OK, so I made up that quote, loosely based on something that someone said, perhaps pretending to be Solomon at the time, and more likely the final editor of the book in question, and thus pretending to be someone pretending to be Solomon.
But that itself, I hope, illustrates the point, and the problem. For many people engaging in amateur investigations of matters related to the past, the search stops at some arbitrary point with what a text says, or a treasure-hunter says an artifact is. But for the professional historian or scholar, this is not enough. The artifact must be authenticated, and the earliest account(s) must be sifted through and critically examined. Often this leaves us uncertain about important subjects, and able to only very cautiously answer key questions with qualifications such as “Based on the available evidence, it seems most likely that…” But I guess that is why treasure-hunters and fundamentalists make the news more frequently than professional historians and scholars. Arrogant and ill-founded confidence inspires confidence in others, including congregations and journalists, in a way that it should not, while the caution of experts fails to inspire confidence, even though it should.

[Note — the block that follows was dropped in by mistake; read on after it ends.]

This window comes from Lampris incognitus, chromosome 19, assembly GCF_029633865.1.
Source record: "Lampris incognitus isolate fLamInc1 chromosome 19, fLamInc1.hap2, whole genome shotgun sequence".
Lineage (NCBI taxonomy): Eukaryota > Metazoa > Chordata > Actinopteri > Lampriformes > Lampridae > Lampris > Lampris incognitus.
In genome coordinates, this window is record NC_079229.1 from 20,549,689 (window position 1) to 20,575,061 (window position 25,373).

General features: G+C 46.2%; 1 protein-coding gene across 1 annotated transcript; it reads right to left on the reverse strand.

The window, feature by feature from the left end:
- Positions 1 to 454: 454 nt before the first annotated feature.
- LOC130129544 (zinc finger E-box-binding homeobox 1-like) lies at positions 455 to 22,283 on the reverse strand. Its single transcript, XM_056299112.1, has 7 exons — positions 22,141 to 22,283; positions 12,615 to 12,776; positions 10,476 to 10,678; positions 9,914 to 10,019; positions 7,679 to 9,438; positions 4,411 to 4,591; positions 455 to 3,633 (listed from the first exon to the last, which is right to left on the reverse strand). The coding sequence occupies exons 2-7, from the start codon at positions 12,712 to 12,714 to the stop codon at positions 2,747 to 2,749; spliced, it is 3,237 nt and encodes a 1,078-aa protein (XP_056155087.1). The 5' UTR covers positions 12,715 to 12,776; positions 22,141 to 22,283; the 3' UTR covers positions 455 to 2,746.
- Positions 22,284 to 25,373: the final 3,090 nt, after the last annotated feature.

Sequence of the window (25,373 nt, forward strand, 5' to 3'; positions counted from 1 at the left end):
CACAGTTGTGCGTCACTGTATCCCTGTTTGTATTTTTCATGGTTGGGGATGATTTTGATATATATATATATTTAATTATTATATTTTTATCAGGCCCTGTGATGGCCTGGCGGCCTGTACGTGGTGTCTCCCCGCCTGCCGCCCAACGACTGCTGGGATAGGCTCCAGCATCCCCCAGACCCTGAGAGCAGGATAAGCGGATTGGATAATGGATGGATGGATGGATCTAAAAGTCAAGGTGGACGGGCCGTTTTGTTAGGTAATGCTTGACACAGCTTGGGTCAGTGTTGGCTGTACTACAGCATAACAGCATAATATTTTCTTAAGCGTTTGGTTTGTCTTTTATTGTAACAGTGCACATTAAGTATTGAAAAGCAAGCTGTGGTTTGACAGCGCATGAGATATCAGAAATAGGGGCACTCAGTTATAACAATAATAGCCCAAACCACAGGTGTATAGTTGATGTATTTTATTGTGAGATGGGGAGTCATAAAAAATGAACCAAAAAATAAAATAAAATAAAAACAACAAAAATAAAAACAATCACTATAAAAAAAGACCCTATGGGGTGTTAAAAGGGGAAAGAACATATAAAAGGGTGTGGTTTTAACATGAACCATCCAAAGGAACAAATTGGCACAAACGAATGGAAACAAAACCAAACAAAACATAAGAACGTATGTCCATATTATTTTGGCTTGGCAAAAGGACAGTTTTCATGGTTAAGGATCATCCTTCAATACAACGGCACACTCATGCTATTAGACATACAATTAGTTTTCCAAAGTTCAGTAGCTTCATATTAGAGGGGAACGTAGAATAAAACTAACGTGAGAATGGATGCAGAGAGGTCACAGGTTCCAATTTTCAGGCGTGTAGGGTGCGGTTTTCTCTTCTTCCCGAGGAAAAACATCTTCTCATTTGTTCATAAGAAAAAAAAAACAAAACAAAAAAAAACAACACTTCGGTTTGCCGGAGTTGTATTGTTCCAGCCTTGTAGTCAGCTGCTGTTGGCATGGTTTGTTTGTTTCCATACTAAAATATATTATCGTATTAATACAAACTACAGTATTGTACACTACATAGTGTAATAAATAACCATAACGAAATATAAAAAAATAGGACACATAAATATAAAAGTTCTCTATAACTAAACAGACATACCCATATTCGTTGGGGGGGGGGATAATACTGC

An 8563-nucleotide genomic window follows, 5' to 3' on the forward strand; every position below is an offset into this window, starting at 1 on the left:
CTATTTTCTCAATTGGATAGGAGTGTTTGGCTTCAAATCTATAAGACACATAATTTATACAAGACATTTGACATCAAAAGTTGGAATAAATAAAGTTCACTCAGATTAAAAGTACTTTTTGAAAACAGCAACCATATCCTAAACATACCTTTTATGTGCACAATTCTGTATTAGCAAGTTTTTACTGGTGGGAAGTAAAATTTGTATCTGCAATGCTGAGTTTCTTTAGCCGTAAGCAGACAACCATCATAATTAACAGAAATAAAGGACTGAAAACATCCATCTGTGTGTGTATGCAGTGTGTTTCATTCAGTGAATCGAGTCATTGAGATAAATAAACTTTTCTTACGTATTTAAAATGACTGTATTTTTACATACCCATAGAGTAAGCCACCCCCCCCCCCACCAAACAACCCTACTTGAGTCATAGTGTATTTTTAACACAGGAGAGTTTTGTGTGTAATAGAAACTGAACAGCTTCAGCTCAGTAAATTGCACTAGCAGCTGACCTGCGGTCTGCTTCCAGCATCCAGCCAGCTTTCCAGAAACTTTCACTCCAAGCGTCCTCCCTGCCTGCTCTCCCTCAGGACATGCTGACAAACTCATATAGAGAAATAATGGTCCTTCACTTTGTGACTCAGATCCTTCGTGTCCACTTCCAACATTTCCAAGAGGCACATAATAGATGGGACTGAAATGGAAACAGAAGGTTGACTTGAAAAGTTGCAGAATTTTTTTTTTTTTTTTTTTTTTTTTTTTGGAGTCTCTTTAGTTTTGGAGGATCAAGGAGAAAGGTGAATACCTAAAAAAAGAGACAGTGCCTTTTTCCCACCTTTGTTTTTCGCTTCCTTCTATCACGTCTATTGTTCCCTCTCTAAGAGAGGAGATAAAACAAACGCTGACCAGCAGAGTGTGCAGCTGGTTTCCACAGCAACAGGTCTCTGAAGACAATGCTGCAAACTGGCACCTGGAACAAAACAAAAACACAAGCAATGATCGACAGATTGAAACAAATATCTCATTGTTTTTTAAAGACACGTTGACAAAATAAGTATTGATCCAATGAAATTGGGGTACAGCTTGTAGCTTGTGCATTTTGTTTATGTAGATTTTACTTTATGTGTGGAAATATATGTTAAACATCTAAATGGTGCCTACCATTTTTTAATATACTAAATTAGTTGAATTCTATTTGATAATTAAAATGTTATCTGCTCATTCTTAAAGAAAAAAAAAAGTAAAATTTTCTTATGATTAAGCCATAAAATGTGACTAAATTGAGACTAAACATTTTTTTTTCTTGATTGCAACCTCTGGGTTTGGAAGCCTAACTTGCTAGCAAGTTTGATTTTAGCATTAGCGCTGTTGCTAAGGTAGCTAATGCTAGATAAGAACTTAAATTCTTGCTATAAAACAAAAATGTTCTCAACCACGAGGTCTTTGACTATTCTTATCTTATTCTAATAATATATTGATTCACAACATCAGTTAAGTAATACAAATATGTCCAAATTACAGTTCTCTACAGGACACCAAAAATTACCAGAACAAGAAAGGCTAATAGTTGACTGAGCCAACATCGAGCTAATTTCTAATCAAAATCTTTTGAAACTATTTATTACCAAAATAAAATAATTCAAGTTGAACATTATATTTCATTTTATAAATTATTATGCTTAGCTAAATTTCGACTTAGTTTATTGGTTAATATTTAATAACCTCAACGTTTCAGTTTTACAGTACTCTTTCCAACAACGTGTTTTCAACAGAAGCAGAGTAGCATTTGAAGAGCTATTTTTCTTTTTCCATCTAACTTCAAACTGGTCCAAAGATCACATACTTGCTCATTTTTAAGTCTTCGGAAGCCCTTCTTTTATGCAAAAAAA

Even while the media has begun to take notice of serious doubts about the authenticity of the lead codices, a new story is circulating about the alleged discovery of the nails with which Jesus was crucified. I wonder if they are made of lead and have inscriptions upon them, and had earlier been used to hold Noah’s Ark together.
Fortunately, MSNBC already seems to be entertaining doubts about this one.
Meanwhile, the jury is still out (quite literally!) on the James Ossuary, and Oded Golan tries to make the case for its authenticity in The Bible and Interpretation.